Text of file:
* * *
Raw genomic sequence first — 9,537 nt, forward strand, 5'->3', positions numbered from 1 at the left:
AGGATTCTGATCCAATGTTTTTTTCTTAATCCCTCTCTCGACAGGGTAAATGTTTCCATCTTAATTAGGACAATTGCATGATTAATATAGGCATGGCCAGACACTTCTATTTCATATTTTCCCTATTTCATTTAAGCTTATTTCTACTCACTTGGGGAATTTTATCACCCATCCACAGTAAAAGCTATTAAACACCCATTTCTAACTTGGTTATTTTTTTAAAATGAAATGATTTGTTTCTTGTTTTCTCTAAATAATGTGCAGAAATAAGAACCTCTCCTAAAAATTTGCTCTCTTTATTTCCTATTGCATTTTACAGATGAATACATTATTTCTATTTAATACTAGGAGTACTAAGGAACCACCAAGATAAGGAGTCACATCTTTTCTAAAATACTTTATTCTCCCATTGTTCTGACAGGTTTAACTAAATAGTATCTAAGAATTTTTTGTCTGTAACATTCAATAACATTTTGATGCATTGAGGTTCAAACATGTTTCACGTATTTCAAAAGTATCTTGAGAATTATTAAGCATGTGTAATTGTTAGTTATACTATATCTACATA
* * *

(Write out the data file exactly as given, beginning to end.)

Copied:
Raw genomic sequence first — 9,537 nt, forward strand, 5'->3', positions numbered from 1 at the left:
AGGATTCTGATCCAATGTTTTTTTCTTAATCCCTCTCTCGACAGGGTAAATGTTTCCATCTTAATTAGGACAATTGCATGATTAATATAGGCATGGCCAGACACTTCTATTTCATATTTTCCCTATTTCATTTAAGCTTATTTCTACTCACTTGGGGAATTTTATCACCCATCCACAGTAAAAGCTATTAAACACCCATTTCTAACTTGGTTATTTTTTTAAAATGAAATGATTTGTTTCTTGTTTTCTCTAAATAATGTGCAGAAATAAGAACCTCTCCTAAAAATTTGCTCTCTTTATTTCCTATTGCATTTTACAGATGAATACATTATTTCTATTTAATACTAGGAGTACTAAGGAACCACCAAGATAAGGAGTCACATCTTTTCTAAAATACTTTATTCTCCCATTGTTCTGACAGGTTTAACTAAATAGTATCTAAGAATTTTTTGTCTGTAACATTCAATAACATTTTGATGCATTGAGGTTCAAACATGTTTCACGTATTTCAAAAGTATCTTGAGAATTATTAAGCATGTGTAATTGTTAGTTATACTATATCTACATA